Jodi Burns was described by The New York Times as singing with a "plush voice and rich expressivity." Of her recent leading role in Piedmont Opera's production of Silent Night, The Winston-Salem Journal noted, "Burns dazzled with her lustrous soprano and bright charisma." She sings frequently with the Winston-Salem Symphony and North Carolina Symphony, and performs her own compositions with her band, Judy Barnes.

"Songs of Clay and Stone" Premieres

Kenneth Frazelle’s “Songs of Clay and Stone” will receive its world premiere August 27 at the The Eiteljorg Museum in IndianapolisIndiana. Mezzo soprano Kathryn Findlen and pianist Robert Brewer will perform the song cycle inspired by Frazelle’s long fascination with the American southwest, particularly the region’s vast landscape and the art and architecture of its native peoples. One song brings listeners to the desolate New Mexican site of Chaco Canyon, where stone doorways through interconnected rooms create rectangles within rectangles, seemingly into infinity. Another song honors Nampeyo, the matriarch of contemporary Hopi pottery, who infused prehistoric designs with her own inimitable vision. The Eiteljorg Museum houses an extensive collection of Native American art, as well as Western American paintings and sculptures, making it a most fitting venue for Frazelle’s new work. "Songs of Clay and Stone" was commissioned by Kathryn Findlen and Richard Masters.





Frazelle Music and Art Featured in New Dance

"April," a dance work choreographed by Brenda Daniels and set to Kenneth Frazelle's solo piano work, "Wildflowers," premiered at UNCSA's Spring Dance concert April 21-24, 2016, in Winston-Salem. Sets, designed by Elizbet Puksto, were inspired by Frazelle's watercolors. Pianist Owen Dodds provided live accompaniment. Choreographer Daniels said of her work: "'April’ is my own exploration of this very special time of the year. . . its joy, beauty, mystery and power. The dancers portray and embody exactly who they are — beautiful young people in the springtime of their lives." Photo copyright Rosalie O'Connor.


Songs and Piano Works at NC Museum of Art

An all-Frazelle concert! On May 3, 2015, mezzo soprano Kathryn Findlen and pianist Rick Rowley performed selections from five of Kenneth Frazelle's song cycles and four of his solo piano works. The concert, at the North Carolina Museum of Art,was presented by the Raleigh Chamber Music Guild. See a rave review here.


Organ Premiere at Westminster Abbey

Matthew Michael Brown premiered Kenneth Frazelle's work for organ, Aria (with Diversions), at his December 7, 2014, recital at Westminster Abbey. Yes, that Westminster Abbey, where all the kings and poets are buried. Matthew might not draw the kind of crowd that turns up for a royal funeral, but he brought with him a large contingent from First United Methodist Church in Salisbury, where he is music director, as well as the entire organ department of the University of North Carolina School of the Arts, where Matthew received his bachelor of music degree. He received his masters degree at Eastman School of Music and served on the music staff of Grace Church in New York City. Aria (with Diversions) was commissioned by UNCSA with funds from the Thomas S. Kenan Institute for the Arts.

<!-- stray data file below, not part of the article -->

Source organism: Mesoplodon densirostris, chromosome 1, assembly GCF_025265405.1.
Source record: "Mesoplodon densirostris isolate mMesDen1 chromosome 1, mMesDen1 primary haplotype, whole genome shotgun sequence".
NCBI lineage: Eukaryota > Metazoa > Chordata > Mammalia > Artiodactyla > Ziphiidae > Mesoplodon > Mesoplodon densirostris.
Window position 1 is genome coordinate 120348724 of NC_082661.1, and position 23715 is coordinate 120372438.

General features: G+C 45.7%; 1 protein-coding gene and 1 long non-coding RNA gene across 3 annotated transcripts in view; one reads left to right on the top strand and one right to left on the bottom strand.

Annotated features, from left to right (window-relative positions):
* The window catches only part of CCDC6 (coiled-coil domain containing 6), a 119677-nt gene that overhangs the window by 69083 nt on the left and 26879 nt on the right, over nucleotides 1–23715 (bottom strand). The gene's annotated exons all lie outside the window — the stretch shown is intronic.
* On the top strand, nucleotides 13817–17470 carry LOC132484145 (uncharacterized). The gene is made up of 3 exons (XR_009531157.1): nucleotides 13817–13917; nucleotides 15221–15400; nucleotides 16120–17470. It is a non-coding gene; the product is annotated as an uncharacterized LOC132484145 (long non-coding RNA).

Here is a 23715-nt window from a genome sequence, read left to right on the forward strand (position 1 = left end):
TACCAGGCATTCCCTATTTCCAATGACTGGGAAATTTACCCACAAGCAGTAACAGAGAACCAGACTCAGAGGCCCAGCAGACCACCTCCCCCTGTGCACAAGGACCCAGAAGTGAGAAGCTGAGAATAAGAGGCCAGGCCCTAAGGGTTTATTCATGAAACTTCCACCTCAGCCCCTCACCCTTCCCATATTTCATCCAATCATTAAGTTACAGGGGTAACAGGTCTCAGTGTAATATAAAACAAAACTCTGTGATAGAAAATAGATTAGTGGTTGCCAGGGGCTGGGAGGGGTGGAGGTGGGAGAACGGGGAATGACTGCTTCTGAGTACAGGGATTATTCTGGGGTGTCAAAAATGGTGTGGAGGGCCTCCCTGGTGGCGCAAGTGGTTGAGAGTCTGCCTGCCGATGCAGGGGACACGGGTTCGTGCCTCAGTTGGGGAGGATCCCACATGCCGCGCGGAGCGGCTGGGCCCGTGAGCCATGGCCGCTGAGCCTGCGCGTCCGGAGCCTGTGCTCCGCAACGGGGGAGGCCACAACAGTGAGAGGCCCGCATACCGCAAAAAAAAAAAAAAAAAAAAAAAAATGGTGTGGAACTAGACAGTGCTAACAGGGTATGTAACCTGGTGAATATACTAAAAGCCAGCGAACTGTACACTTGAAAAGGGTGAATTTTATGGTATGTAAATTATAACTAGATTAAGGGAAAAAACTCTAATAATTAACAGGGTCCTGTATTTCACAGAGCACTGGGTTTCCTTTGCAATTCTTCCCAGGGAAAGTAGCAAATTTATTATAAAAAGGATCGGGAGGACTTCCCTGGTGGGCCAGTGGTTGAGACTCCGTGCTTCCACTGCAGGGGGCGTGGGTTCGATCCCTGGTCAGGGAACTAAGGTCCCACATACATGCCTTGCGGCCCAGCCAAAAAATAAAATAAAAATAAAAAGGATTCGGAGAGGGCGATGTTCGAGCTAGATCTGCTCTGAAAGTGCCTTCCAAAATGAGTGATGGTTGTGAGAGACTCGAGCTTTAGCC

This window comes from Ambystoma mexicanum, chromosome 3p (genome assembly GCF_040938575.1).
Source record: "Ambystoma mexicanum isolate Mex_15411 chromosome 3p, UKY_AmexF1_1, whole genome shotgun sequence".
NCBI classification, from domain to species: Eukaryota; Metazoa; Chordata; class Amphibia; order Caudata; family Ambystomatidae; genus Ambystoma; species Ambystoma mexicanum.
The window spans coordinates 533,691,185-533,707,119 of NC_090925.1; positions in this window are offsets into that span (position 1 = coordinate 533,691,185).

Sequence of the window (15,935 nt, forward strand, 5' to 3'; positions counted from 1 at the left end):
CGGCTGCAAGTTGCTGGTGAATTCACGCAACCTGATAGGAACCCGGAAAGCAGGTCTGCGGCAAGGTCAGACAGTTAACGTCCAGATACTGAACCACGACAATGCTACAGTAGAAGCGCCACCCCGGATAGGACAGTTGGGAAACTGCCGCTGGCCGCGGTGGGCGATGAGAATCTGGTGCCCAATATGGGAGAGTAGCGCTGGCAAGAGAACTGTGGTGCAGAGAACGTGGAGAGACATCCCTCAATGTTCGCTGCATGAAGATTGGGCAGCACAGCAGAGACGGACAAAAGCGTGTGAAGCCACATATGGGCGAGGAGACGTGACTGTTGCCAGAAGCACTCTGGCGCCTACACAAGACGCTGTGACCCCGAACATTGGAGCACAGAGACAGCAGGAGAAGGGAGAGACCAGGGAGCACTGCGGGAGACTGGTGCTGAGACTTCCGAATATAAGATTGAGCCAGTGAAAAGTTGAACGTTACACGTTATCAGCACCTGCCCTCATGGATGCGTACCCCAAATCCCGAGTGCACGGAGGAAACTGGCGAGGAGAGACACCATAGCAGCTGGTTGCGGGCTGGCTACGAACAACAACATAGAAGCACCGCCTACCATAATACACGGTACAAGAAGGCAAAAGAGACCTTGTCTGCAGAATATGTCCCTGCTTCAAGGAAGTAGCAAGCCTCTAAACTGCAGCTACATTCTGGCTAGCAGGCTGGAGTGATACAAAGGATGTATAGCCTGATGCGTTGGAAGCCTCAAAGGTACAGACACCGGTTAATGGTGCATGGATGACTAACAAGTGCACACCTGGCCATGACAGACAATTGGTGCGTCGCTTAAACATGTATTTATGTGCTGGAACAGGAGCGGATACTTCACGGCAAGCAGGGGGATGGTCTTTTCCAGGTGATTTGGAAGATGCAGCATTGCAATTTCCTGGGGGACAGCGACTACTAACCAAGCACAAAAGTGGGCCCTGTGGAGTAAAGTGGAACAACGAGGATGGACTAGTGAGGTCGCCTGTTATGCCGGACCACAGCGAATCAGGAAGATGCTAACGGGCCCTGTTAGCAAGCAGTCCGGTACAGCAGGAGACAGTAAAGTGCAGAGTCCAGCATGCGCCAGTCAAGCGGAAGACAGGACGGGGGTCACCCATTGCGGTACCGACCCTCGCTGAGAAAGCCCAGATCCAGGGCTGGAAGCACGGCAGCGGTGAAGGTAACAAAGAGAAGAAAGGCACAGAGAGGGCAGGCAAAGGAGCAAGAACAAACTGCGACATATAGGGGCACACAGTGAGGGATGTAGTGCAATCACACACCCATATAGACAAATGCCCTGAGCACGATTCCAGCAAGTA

Ken on the Cover


Kenneth Frazelle's watercolor is the cover art for Joseph Mills's fifth collection of poetry, This Miraculous Turning, to be published in September by Press 53. (You can pre-order a signed copy now!) Joe teaches at the University of North Carolina School of the Arts, where he holds an endowed chair, the Susan Burress Wall Distinguished Professorship in the Humanities.

Tami Petty Wins Joy in Singing

Congratulations to soprano Tami Petty, 2014 Joy in Singing Award Artist Winner. At the prestigious competition's finals, held at the New York Performing Arts Library on April 2, Tami's program included selections from Kenneth Frazelle's Appalachian Songbook. Her awards from the competition include a recital at Merkin Concert Hall this fall.


Watercolor Show


The first public exhibition of Kenneth Frazelle's watercolors is up through March 29 at Inter_Section Gallery, 629 N. Trade Street, Winston-Salem, NC. You can see images of some of the works in the show, along with Barbara Lister-Sink's pastels, here. Other Frazelle watercolors are here.


Triple Concerto for Meadowmount


Kenneth Frazelle's Triple Concerto, commissioned by the renowned Meadowmount School of Music in Westport, NY, was premiered by the Meadowmount String Orchestra at the school's 70th Anniversary Gala on August 4, 2013. Soloists were the esteemed Meadowmount alumni James Ehnes, violin, and Robert deMaine, cello, along with Meadowmount director, Eric Larsen, piano. James Albritten conducted.